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New APLS appointee is a step toward agenda to move LGBTQ books

Amy Dozier Minton has challenged at least 30 titles due to LGBTQ characters, and she plans to challenge more.

Amy Dozier Minton, who has challenged 30 books in Gadsden, will now oversee state aid to public libraries.

Amy Dozier Minton has challenged at least 30 titles at the Gadsden Public Library due to LGBTQ characters, and she plans to challenge more.

State Rep. Mack Butler, R-Gadsden, recently appointed Minton to the Etowah County Library Committee that provides a comparatively small revenue to the Gadsden library, which she has previously stated she would withhold if the library continued to keep such books in children’s and young adult sections.

The funding source isn’t comparatively minor any more—she is now one of the board members holding the purse strings for state aid for libraries across Alabama.

Gov. Kay Ivey recently appointed Minton to the Alabama Public Library Service board in an apparent move toward stacking the board with people who agree with the recent crusades against LGBTQ content in books aimed at teens and younger. 

It’s not the only move Ivey has made to reshape the board–she also removed long-serving member Virginia Doyle in apparent retaliation for Doyle’s criticism of lawmakers for threatening state funding.

Doyle’s premonition then: “It appears they’re trying to get the third vacancy so they can control the board—they’ve already got  John Wahl in their corner.”

APR spoke with Minton in December about her appointment to the Etowah County Library Committee, and her book challenging campaign in Gadsden.

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Although Minton and the Etowah County GOP have declared issues with sexual content in books in sections for minors, Minton didn’t shy away from opposing gender ideology in such books.

“These books only confuse kids,” Minton told APR then. “Some kids want to be a pirate, but do we let them poke out their eye or cut off their leg? I don’t think children are ready to be exposed to that type of content.”

In her challenge forms, Minton conflates transgender, gender nonconformity, bisexual issues and more as sexualizing children.

While Minton told AL.com that she is not affiliated with Clean Up Alabama, Moms for Liberty or Eagle Forum, her book challenges closely align with the campaigns by those groups across the state.

Minton has also vowed to entirely separate the APLS from the American Library Association, stating that the agency’s decision last week not to renew its ALA membership is not far enough. Clean Up Alabama Executive Director Hannah Rees had the same message following the meeting.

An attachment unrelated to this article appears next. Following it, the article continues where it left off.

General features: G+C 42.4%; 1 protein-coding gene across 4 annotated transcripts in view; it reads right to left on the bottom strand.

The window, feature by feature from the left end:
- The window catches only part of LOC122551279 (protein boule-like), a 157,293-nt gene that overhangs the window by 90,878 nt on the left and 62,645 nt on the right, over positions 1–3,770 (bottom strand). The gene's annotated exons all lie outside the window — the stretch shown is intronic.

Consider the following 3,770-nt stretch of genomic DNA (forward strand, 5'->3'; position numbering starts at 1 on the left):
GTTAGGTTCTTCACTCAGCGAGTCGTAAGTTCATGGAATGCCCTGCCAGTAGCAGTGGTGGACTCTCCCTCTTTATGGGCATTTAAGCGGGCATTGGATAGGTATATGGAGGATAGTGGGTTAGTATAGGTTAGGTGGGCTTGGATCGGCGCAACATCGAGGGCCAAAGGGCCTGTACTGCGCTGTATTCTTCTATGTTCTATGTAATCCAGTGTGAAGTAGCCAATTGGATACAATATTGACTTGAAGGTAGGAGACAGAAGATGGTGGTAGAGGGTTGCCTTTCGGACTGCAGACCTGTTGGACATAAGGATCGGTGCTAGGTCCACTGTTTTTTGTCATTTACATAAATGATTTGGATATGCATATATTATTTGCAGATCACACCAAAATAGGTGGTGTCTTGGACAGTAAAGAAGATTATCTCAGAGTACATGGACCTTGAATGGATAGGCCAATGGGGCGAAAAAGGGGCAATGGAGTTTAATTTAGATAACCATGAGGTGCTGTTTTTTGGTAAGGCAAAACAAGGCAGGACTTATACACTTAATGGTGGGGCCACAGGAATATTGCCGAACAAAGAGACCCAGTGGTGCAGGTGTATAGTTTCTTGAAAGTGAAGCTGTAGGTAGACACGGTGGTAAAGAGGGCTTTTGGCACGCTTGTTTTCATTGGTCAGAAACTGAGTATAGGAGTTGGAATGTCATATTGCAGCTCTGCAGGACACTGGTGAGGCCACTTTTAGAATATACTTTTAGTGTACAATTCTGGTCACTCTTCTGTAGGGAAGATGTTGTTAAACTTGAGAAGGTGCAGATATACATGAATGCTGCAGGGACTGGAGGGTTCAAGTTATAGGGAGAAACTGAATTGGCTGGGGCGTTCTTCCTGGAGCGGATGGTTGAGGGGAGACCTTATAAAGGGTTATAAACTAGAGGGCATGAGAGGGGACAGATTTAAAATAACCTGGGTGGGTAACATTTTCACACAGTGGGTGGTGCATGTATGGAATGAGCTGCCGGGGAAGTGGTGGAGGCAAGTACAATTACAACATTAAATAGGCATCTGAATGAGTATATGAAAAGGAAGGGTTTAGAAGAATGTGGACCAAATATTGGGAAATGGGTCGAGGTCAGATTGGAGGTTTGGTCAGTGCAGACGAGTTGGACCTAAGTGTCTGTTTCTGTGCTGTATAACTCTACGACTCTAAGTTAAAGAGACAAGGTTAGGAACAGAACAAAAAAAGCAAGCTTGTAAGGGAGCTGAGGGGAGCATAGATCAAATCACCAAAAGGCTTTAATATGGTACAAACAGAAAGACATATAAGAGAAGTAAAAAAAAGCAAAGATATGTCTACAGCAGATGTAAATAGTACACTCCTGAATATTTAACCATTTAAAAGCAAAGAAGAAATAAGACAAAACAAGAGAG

Similar to APLS board member–and ALGOP chair–John Wahl, Minton cites Marxist influences and indoctrination creeping into libraries. Sitting ALA President Emily Drabinski celebrated her election by tweeting about her Marxist beliefs and her identity as a lesbian.

Read Freely Alabama has raised concern about Minton’s appointment.

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“She wants public institutions to ignore the rights of all Alabama parents and to require that libraries, at the direction of the state government, make decisions for parents about what reading materials are appropriate for their children,” the group said in a statement. “Minton does not have the library experience, wisdom, or unbiased judgment that is needed to serve APLS. This appointment elevates the beliefs and preferences of a small minority of taxpayers at the detriment of others, and is a travesty and a threat to the rights of all Alabama parents and families. We urge the governor to rescind this appointment in favor of a qualified and neutral candidate who is committed to upholding the principles of constitutional librarianship for the benefit of all Alabamians.”

The APLS is currently in a public comment period on Ivey’s proposed changes to its administrative code. The new code language would require libraries to file policies on how it handles material deemed age-inappropriate.

Jacob Holmes is a reporter at the Alabama Political Reporter. You can reach him at [email protected]

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